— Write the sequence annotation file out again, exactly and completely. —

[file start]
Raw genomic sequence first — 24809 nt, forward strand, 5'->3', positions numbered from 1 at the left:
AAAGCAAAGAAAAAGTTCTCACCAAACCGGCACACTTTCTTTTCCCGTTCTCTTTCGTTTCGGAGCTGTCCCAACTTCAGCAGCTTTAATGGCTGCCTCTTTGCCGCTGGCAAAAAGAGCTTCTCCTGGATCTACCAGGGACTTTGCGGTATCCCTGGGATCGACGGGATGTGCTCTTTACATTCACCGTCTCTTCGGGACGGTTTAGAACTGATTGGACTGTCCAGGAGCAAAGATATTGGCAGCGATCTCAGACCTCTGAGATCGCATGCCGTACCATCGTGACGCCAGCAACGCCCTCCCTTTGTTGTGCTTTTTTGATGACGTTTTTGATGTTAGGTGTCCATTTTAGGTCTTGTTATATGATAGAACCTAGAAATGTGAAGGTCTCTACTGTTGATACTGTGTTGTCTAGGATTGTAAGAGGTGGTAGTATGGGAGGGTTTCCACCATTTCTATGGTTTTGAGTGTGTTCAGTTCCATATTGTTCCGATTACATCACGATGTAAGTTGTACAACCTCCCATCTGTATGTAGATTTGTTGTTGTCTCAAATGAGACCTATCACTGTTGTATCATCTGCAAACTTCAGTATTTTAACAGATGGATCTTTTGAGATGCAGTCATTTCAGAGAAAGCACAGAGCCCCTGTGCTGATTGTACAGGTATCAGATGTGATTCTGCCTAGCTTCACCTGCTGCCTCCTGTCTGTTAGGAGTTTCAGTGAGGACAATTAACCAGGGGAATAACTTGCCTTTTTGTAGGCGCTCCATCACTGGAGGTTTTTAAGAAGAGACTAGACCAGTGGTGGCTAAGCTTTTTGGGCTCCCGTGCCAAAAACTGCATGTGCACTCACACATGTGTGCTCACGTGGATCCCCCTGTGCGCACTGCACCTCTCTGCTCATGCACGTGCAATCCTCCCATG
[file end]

Raw genomic sequence first — 24809 nt, forward strand, 5'->3', positions numbered from 1 at the left:
AAAGCAAAGAAAAAGTTCTCACCAAACCGGCACACTTTCTTTTCCCGTTCTCTTTCGTTTCGGAGCTGTCCCAACTTCAGCAGCTTTAATGGCTGCCTCTTTGCCGCTGGCAAAAAGAGCTTCTCCTGGATCTACCAGGGACTTTGCGGTATCCCTGGGATCGACGGGATGTGCTCTTTACATTCACCGTCTCTTCGGGACGGTTTAGAACTGATTGGACTGTCCAGGAGCAAAGATATTGGCAGCGATCTCAGACCTCTGAGATCGCATGCCGTACCATCGTGACGCCAGCAACGCCCTCCCTTTGTTGTGCTTTTTTGATGACGTTTTTGATGTTAGGTGTCCATTTTAGGTCTTGTTATATGATAGAACCTAGAAATGTGAAGGTCTCTACTGTTGATACTGTGTTGTCTAGGATTGTAAGAGGTGGTAGTATGGGAGGGTTTCCACCATTTCTATGGTTTTGAGTGTGTTCAGTTCCATATTGTTCCGATTACATCACGATGTAAGTTGTACAACCTCCCATCTGTATGTAGATTTGTTGTTGTCTCAAATGAGACCTATCACTGTTGTATCATCTGCAAACTTCAGTATTTTAACAGATGGATCTTTTGAGATGCAGTCATTTCAGAGAAAGCACAGAGCCCCTGTGCTGATTGTACAGGTATCAGATGTGATTCTGCCTAGCTTCACCTGCTGCCTCCTGTCTGTTAGGAGTTTCAGTGAGGACAATTAACCAGGGGAATAACTTGCCTTTTTGTAGGCGCTCCATCACTGGAGGTTTTTAAGAAGAGACTAGACCAGTGGTGGCTAAGCTTTTTGGGCTCCCGTGCCAAAAACTGCATGTGCACTCACACATGTGTGCTCACGTGGATCCCCCTGTGCGCACTGCACCTCTCTGCTCATGCACGTGCAATCCTCCCATG